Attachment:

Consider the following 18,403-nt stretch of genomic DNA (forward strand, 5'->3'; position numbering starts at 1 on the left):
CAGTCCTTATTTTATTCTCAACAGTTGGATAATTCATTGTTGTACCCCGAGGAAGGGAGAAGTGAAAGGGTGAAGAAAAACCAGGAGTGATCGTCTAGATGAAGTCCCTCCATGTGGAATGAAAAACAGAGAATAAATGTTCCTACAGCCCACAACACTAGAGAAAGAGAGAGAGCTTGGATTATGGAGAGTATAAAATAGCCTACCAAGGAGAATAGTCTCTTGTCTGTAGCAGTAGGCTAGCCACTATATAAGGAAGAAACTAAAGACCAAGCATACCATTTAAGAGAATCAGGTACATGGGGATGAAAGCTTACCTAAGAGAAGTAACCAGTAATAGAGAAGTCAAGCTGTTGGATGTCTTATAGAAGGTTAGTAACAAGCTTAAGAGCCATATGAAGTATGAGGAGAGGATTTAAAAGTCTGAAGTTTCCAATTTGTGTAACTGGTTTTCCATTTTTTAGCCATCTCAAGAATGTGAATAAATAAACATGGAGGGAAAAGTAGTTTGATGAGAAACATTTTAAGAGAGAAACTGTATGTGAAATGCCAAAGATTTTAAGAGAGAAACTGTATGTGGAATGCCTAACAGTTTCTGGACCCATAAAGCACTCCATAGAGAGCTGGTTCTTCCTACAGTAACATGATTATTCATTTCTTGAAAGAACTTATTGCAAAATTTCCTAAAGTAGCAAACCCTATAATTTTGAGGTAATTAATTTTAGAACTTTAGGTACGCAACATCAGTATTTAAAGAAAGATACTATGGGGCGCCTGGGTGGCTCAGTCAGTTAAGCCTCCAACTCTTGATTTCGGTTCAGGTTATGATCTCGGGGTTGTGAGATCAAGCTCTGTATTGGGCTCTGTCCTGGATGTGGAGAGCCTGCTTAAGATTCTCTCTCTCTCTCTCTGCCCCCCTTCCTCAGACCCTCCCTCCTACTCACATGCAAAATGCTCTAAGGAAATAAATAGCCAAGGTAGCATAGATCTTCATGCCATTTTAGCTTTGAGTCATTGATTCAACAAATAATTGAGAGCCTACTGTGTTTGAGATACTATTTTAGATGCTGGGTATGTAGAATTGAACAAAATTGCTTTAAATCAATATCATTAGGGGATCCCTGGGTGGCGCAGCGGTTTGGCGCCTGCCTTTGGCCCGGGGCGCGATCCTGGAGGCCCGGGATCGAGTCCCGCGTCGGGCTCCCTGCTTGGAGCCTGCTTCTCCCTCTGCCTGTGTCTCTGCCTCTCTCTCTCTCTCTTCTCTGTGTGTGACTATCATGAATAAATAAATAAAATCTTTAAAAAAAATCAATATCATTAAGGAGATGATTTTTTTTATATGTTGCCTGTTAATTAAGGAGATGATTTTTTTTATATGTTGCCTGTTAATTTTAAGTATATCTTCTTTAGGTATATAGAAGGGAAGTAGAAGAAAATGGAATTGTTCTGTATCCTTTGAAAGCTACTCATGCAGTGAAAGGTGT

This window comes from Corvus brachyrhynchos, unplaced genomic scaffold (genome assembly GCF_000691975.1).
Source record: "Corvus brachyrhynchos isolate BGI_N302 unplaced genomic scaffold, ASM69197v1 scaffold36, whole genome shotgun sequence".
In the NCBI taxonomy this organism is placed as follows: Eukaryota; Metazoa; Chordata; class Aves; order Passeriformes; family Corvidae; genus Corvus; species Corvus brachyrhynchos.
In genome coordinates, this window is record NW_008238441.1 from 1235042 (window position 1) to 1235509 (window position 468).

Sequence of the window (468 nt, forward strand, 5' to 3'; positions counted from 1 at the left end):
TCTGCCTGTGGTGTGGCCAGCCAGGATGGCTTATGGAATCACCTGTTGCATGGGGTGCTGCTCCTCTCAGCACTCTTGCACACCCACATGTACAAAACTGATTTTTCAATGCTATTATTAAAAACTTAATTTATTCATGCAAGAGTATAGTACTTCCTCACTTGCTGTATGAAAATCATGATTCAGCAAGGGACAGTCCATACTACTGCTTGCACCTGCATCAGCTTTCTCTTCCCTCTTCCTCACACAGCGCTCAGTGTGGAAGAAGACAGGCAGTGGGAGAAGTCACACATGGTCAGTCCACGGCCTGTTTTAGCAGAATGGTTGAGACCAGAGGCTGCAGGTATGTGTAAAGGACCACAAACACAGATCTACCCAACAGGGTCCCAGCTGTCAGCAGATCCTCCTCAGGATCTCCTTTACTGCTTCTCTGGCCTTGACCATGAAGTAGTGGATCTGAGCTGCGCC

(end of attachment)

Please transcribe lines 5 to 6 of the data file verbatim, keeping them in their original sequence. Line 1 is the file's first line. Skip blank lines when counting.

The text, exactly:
In the NCBI taxonomy this organism is placed as follows: Eukaryota; Metazoa; Chordata; class Aves; order Passeriformes; family Corvidae; genus Corvus; species Corvus brachyrhynchos.
In genome coordinates, this window is record NW_008238441.1 from 1235042 (window position 1) to 1235509 (window position 468).